Employers who use outside sales representatives have long relied on the Fair Labor Standards Act’s (FLSA) outside sales exemption to justify non-payment of overtime premiums for these employees. Later this year, the Supreme Court will determine whether pharmaceutical sales representatives, who do not actually make any direct sales, satisfy all of the requirements of the FLSA’s outside sales exemption.
In the meantime, the 7th Circuit recently reminded employers that the outside sales exemption is not the only exemption under the FLSA that may apply to an outside pharmaceutical sales representative and that employers generally should keep all FLSA exemption options open when analyzing job classifications.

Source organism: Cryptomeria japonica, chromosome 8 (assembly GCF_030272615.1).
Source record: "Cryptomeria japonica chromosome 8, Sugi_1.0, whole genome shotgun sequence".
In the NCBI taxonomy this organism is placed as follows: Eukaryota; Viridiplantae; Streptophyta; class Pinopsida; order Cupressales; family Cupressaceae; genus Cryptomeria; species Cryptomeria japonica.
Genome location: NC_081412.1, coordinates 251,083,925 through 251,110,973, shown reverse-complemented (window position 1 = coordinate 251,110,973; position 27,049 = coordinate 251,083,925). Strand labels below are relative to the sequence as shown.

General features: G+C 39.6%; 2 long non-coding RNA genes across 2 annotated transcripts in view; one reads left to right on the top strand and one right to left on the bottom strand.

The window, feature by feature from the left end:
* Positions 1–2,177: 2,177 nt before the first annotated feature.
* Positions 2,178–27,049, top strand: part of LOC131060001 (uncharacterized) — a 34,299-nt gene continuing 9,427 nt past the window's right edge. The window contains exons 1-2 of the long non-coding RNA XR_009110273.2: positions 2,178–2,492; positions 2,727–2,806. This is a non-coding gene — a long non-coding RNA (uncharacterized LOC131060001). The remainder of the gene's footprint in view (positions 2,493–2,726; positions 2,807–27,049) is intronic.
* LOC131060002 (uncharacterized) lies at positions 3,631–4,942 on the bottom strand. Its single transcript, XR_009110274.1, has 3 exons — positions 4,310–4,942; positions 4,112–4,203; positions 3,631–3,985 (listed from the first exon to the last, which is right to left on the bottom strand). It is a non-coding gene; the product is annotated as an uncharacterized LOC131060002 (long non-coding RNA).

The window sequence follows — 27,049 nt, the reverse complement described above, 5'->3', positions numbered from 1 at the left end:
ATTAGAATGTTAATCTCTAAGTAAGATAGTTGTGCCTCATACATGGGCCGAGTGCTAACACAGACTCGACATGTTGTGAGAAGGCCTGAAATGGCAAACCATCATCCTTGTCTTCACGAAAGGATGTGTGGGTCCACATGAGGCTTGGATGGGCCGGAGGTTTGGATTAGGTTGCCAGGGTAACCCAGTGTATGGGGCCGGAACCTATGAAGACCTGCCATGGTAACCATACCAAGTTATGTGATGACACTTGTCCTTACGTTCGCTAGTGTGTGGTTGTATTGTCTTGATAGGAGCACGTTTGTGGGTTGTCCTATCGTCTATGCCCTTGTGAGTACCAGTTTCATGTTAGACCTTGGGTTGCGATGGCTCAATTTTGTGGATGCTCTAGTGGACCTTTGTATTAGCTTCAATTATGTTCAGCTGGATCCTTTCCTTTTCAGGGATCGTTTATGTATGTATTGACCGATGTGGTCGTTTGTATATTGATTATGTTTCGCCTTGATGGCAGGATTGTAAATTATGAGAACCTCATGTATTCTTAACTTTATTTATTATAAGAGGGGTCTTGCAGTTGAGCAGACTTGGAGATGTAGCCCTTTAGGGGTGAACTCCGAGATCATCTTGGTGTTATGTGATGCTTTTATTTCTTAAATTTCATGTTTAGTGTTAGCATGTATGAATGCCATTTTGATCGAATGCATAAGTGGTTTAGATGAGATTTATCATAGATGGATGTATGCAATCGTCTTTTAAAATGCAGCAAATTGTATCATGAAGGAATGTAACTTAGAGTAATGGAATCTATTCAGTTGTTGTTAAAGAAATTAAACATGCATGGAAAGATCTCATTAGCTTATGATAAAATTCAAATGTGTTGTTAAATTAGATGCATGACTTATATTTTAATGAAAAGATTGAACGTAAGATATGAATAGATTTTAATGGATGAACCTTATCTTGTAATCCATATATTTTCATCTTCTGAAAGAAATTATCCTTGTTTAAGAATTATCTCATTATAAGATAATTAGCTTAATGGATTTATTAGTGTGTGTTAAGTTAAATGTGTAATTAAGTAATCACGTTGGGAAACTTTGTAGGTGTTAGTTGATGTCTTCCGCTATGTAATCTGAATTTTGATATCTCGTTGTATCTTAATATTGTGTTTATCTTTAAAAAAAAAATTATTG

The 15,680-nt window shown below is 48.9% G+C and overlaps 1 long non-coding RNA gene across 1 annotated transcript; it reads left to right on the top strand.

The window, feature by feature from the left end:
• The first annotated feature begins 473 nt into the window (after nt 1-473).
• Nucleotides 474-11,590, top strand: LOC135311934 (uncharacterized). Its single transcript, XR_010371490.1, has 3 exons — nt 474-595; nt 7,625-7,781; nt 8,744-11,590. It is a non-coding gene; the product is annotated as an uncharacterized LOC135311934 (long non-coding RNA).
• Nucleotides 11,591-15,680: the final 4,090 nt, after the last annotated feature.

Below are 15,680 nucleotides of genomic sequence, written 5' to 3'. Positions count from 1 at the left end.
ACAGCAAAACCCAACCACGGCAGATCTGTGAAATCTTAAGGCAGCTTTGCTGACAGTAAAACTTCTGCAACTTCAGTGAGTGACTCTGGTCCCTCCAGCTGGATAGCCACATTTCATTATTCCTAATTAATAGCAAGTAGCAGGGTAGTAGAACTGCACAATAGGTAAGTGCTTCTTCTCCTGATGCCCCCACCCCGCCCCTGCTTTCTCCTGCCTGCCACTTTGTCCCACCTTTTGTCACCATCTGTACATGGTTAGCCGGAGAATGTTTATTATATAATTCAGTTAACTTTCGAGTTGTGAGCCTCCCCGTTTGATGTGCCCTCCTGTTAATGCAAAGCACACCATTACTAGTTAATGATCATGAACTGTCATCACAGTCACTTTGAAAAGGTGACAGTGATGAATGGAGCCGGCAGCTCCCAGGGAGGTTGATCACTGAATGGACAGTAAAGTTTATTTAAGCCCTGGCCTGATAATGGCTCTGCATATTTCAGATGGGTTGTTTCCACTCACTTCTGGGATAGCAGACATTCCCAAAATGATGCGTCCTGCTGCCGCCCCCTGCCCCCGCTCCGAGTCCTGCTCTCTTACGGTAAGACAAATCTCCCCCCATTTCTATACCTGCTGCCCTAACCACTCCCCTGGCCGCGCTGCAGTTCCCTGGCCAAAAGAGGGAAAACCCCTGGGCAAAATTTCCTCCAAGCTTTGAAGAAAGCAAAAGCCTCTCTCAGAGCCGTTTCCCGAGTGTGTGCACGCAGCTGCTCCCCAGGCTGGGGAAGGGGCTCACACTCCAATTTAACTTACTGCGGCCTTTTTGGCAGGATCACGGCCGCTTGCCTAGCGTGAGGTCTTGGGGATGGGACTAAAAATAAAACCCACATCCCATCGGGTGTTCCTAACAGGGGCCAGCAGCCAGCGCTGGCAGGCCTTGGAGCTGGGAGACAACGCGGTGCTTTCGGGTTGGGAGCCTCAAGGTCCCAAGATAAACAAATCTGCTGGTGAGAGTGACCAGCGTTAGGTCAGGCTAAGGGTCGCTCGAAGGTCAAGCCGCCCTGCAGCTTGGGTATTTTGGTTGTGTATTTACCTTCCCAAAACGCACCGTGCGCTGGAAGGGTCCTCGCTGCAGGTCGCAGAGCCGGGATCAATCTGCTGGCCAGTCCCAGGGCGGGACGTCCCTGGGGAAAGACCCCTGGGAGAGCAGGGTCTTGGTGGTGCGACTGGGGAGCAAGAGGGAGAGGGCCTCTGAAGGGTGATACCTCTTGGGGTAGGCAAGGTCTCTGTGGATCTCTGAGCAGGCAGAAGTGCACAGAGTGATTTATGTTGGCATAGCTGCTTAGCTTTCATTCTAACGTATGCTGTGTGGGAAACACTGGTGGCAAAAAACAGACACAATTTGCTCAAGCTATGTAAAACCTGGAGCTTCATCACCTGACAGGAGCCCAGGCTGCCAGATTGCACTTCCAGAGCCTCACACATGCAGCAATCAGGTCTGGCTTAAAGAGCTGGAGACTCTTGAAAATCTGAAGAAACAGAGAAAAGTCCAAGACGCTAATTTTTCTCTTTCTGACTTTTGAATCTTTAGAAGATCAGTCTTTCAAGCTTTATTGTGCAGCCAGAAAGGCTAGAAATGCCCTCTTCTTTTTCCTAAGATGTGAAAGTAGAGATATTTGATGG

In addition to reminding employers that multiple FLSA exemptions may apply to a particular job, Schaefer-LaRose is instructive because it sets forth the court’s application of the facts to the administrative exemption test and highlights the fact that the 7th Circuit is willing to disregard the Department of Labor’s (DOL) interpretation of the exemption as amicus curiae.
Employers should bear in mind the potential challenges of keeping all options on the table. The DOL’s current “Right to Know” initiative is a potential challenge. Although the DOL has voluntarily delayed implementation of this rule as of the Fall 2011 Unified Agenda, it will likely revive this effort in the near future, especially if President Barack Obama is re-elected. Under this rule, the DOL intends to make employers more “open and transparent” to their employees.